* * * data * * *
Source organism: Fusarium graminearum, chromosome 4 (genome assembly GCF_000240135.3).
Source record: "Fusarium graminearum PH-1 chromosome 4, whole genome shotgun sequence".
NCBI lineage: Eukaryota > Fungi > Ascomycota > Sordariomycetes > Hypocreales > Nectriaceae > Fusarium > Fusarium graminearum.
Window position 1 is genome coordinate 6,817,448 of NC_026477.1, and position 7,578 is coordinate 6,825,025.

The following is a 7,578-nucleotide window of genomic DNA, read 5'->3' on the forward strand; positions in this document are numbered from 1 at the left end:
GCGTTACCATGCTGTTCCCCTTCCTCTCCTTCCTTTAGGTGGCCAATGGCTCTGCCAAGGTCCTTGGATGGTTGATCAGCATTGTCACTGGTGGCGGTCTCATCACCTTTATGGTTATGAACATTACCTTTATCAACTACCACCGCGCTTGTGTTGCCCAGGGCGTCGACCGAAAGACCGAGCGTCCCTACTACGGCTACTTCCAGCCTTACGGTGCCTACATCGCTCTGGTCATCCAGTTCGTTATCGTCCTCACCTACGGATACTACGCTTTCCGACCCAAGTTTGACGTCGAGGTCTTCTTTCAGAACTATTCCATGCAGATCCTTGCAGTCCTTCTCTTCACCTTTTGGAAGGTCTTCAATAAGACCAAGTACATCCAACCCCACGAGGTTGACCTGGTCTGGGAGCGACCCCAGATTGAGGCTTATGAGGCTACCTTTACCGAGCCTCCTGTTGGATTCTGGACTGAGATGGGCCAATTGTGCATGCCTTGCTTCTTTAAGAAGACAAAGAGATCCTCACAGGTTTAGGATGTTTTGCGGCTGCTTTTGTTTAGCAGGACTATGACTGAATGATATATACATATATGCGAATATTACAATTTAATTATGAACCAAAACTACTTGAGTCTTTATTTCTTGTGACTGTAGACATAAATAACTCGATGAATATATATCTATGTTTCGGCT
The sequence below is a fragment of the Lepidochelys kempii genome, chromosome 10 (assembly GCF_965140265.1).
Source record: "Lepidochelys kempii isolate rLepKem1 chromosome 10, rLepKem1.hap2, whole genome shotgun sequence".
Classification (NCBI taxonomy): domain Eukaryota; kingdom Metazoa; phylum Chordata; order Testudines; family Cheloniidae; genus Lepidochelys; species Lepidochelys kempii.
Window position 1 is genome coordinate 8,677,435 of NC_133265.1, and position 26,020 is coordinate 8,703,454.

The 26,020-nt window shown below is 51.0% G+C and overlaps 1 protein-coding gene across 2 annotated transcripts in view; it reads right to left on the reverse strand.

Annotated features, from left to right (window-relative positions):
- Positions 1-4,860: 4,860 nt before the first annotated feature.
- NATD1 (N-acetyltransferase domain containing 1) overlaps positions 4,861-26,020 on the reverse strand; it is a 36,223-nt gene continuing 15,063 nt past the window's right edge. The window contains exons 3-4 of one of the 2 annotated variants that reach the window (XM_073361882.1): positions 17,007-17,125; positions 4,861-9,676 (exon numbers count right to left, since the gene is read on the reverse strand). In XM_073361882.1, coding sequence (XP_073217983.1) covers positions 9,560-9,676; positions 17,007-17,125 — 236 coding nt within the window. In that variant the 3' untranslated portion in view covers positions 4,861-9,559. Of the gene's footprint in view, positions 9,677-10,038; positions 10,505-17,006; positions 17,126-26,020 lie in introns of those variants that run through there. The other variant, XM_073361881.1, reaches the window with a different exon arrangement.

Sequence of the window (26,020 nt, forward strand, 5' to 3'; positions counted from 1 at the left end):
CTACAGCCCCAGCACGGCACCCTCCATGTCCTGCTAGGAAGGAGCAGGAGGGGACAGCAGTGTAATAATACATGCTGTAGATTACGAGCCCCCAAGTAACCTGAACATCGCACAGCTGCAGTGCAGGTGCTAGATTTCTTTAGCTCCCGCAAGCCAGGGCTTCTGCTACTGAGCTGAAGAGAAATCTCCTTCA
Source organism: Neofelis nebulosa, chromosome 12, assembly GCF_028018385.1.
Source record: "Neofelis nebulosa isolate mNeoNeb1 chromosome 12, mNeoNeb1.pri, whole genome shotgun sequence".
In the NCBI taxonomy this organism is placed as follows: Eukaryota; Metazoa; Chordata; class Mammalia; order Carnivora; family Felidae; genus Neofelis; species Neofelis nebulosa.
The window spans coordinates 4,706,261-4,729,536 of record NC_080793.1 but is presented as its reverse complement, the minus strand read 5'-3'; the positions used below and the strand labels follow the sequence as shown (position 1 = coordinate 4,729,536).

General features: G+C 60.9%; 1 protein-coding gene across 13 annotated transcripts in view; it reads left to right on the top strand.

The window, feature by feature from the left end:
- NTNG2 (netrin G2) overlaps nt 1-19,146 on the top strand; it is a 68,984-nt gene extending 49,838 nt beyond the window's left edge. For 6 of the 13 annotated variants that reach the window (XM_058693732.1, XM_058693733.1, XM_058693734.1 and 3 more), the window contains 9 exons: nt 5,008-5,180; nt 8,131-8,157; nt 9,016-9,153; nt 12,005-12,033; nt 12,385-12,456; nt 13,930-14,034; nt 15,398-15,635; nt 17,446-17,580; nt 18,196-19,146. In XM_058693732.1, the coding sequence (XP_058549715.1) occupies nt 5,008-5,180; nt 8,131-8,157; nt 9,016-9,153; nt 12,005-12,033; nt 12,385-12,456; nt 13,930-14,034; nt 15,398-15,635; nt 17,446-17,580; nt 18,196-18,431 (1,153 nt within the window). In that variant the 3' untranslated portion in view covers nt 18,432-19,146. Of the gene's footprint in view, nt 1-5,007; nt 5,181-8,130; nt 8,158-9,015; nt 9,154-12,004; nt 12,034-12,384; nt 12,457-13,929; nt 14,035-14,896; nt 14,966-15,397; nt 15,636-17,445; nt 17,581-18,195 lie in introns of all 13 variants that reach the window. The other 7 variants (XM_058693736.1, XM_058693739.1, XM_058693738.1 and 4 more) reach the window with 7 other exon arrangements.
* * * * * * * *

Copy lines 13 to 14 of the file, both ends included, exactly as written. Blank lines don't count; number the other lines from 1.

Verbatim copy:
- Positions 1-4,860: 4,860 nt before the first annotated feature.
- NATD1 (N-acetyltransferase domain containing 1) overlaps positions 4,861-26,020 on the reverse strand; it is a 36,223-nt gene continuing 15,063 nt past the window's right edge. The window contains exons 3-4 of one of the 2 annotated variants that reach the window (XM_073361882.1): positions 17,007-17,125; positions 4,861-9,676 (exon numbers count right to left, since the gene is read on the reverse strand). In XM_073361882.1, coding sequence (XP_073217983.1) covers positions 9,560-9,676; positions 17,007-17,125 — 236 coding nt within the window. In that variant the 3' untranslated portion in view covers positions 4,861-9,559. Of the gene's footprint in view, positions 9,677-10,038; positions 10,505-17,006; positions 17,126-26,020 lie in introns of those variants that run through there. The other variant, XM_073361881.1, reaches the window with a different exon arrangement.